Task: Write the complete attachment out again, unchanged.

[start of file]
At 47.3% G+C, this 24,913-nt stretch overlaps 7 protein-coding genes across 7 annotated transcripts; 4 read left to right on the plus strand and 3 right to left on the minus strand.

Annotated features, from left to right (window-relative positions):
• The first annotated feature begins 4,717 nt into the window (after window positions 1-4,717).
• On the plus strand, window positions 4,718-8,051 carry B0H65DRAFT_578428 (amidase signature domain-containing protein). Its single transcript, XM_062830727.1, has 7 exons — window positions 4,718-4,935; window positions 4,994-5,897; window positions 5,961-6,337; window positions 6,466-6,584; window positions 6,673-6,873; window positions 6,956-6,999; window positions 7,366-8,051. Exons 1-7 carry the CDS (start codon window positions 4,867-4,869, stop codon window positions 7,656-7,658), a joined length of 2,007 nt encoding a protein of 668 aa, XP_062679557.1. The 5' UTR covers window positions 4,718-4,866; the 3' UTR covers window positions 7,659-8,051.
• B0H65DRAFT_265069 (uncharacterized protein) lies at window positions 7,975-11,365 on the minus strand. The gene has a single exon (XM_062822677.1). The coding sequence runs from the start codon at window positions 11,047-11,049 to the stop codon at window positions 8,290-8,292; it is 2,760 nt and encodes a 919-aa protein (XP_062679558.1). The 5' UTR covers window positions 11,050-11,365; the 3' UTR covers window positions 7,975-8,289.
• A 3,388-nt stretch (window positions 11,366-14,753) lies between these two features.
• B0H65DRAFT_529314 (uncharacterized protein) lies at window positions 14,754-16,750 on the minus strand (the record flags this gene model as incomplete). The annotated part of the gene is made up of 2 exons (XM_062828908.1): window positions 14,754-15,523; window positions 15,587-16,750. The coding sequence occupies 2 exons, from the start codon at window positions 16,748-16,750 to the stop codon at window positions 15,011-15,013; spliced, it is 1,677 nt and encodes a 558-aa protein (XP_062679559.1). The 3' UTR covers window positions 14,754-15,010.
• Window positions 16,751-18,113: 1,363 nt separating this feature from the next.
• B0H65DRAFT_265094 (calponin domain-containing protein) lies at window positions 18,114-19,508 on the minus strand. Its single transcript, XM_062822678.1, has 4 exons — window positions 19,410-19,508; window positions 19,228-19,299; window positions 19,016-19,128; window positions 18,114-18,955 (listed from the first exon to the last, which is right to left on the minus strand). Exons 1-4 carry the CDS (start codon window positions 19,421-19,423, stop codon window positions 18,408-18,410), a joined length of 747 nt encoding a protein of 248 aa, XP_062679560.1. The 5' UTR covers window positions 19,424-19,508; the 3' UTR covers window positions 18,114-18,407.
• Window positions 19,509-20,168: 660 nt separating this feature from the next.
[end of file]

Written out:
At 47.3% G+C, this 24,913-nt stretch overlaps 7 protein-coding genes across 7 annotated transcripts; 4 read left to right on the plus strand and 3 right to left on the minus strand.

Annotated features, from left to right (window-relative positions):
• The first annotated feature begins 4,717 nt into the window (after window positions 1-4,717).
• On the plus strand, window positions 4,718-8,051 carry B0H65DRAFT_578428 (amidase signature domain-containing protein). Its single transcript, XM_062830727.1, has 7 exons — window positions 4,718-4,935; window positions 4,994-5,897; window positions 5,961-6,337; window positions 6,466-6,584; window positions 6,673-6,873; window positions 6,956-6,999; window positions 7,366-8,051. Exons 1-7 carry the CDS (start codon window positions 4,867-4,869, stop codon window positions 7,656-7,658), a joined length of 2,007 nt encoding a protein of 668 aa, XP_062679557.1. The 5' UTR covers window positions 4,718-4,866; the 3' UTR covers window positions 7,659-8,051.
• B0H65DRAFT_265069 (uncharacterized protein) lies at window positions 7,975-11,365 on the minus strand. The gene has a single exon (XM_062822677.1). The coding sequence runs from the start codon at window positions 11,047-11,049 to the stop codon at window positions 8,290-8,292; it is 2,760 nt and encodes a 919-aa protein (XP_062679558.1). The 5' UTR covers window positions 11,050-11,365; the 3' UTR covers window positions 7,975-8,289.
• A 3,388-nt stretch (window positions 11,366-14,753) lies between these two features.
• B0H65DRAFT_529314 (uncharacterized protein) lies at window positions 14,754-16,750 on the minus strand (the record flags this gene model as incomplete). The annotated part of the gene is made up of 2 exons (XM_062828908.1): window positions 14,754-15,523; window positions 15,587-16,750. The coding sequence occupies 2 exons, from the start codon at window positions 16,748-16,750 to the stop codon at window positions 15,011-15,013; spliced, it is 1,677 nt and encodes a 558-aa protein (XP_062679559.1). The 3' UTR covers window positions 14,754-15,010.
• Window positions 16,751-18,113: 1,363 nt separating this feature from the next.
• B0H65DRAFT_265094 (calponin domain-containing protein) lies at window positions 18,114-19,508 on the minus strand. Its single transcript, XM_062822678.1, has 4 exons — window positions 19,410-19,508; window positions 19,228-19,299; window positions 19,016-19,128; window positions 18,114-18,955 (listed from the first exon to the last, which is right to left on the minus strand). Exons 1-4 carry the CDS (start codon window positions 19,421-19,423, stop codon window positions 18,408-18,410), a joined length of 747 nt encoding a protein of 248 aa, XP_062679560.1. The 5' UTR covers window positions 19,424-19,508; the 3' UTR covers window positions 18,114-18,407.
• Window positions 19,509-20,168: 660 nt separating this feature from the next.